They all play squash in different ways – Squash for Development Programs

Squash for Development Organisations (SDO’s) are using squash as a vehicle for social change, alongside academic tutoring, nutrition support and much more to help underserved populations around the world.

As the charitable arm of the PSA Tour, we partner with these non-profit programs and provide resources and support they otherwise might not have.

We want every child to have the opportunity to play our sport, and the option to aspire to play on the biggest stages of the PSA Tour, no matter their background.

Over the next couple of months and beyond we are highlighting that these SDO’s provide more than just opportunities to squash, and each organisation utilises the sport to make a positive difference in a number of ways.

They All Play Squash in Different Ways

SDO’s really showcase the variety of innovative ways you can play squash, and the adaptability of the sport.

Squash Para Todos champion outdoor squash, and are a great example of how accessible the sport can be by taking it outdoors.

Squash Urbano Colombia make use of their idyllic location, using their local beach for fitness sessions to create some variation away from the squash court.

Squash Sin Limities

Squash Sin Limities in Argentina use sports halls and adapted spaces to provide squash in places where some wouldn’t think it was possible.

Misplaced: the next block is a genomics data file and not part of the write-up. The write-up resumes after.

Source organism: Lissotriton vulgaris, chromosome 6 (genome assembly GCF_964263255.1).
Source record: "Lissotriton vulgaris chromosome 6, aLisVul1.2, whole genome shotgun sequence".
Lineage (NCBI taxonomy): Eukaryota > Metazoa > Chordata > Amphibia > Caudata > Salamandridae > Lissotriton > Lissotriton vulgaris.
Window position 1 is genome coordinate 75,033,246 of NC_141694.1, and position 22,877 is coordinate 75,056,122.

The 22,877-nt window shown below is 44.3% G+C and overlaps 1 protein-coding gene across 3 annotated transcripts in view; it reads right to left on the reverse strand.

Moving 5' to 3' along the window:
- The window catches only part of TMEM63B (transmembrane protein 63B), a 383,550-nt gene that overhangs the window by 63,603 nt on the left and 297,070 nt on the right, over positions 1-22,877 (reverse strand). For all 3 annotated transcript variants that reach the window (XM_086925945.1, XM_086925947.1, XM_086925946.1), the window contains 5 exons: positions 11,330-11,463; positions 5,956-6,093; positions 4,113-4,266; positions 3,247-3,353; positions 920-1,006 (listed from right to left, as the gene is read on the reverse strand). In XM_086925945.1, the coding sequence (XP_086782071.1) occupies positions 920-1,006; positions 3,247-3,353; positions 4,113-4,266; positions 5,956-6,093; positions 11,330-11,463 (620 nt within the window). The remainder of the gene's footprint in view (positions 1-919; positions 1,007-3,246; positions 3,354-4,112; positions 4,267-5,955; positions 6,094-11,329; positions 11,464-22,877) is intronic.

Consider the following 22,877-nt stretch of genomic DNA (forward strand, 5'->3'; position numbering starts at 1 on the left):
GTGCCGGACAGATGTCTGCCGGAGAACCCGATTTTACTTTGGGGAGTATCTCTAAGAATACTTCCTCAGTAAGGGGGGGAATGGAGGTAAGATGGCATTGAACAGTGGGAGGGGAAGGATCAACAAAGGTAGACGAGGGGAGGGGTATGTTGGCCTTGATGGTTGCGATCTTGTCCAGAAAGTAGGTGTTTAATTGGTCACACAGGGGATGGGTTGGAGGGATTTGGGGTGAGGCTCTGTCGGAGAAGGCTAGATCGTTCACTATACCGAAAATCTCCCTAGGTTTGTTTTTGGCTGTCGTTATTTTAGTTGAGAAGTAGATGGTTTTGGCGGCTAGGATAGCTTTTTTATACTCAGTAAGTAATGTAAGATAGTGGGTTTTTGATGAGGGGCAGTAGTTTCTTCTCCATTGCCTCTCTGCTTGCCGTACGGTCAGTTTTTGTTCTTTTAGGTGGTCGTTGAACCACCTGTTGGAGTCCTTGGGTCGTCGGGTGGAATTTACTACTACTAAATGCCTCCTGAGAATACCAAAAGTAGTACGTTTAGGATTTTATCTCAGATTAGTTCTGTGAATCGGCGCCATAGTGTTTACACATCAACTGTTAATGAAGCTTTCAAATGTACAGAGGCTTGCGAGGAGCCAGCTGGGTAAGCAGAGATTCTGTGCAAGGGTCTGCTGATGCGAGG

Just like their organisation name, squash is without limits. 


Canadian Inclusivity Squash Program (CISP) adapt the game for people with a mental, emotional, or physical disability. 

Wheelchair Squash Players recently got the chance to play on the glass court that will host the Canadian Womens Open, with players using a bigger racket and a bigger, bouncier ball (Squash57) 

The bounce means there’s time to get to the ball, so expect a lot of fun as you get engrossed in a long rally.  

More recently, they worked with the Canadian Institute for the Blind to adapt their program to include players who are partially sighted. 

Wheelchair players playing on the main court at the Canadian Womens Open 2023

Rackets Cubed use professional facilities to raise aspirations of the children they support, such as university facilities and PSA Tour tournament venues. 

They recently gave 40 plus children the opportunity to play on the Canary Wharf Classic Glass Court, and hit with World Number 10 Joel Makin and World Number 1 Mostafa Asal. 

These experiences are fundamental in not only engaging the next generation of squash, but also giving them key role models within the sport and outside the sport. 

Rackets Cubed at the Canary Wharf Classic 2023, where they hit with Joel Makin (pictured) and Mostafa Asal

Calder Community Squash (CCS) utilise rebound nets within their squash sessions, a fun and inclusive way to take the sport to different communities that don’t have access to traditional squash courts.  

CCS believes squash is a sport that for a long time has been difficult to gain access to, and they are committed to changing that. CSS do a lot of outreach work using portable squash gear, offering a clear pathway to then get involved on at their nearest squash club.   

We are currently fundraising to send the world’s best squash players to visit these programs, to help inspire these children who otherwise would not have access to the role models from the PSA Tour. 


While we are visiting these programs, we will also be filming a documentary series to raise awareness of their amazing work and highlight how vital squash is within these communities. 


Any level of monetary support is appreciated. Donations are tax-deductible for donors in the U.S. Email foundation@psawordltour.com for any donation-related queries.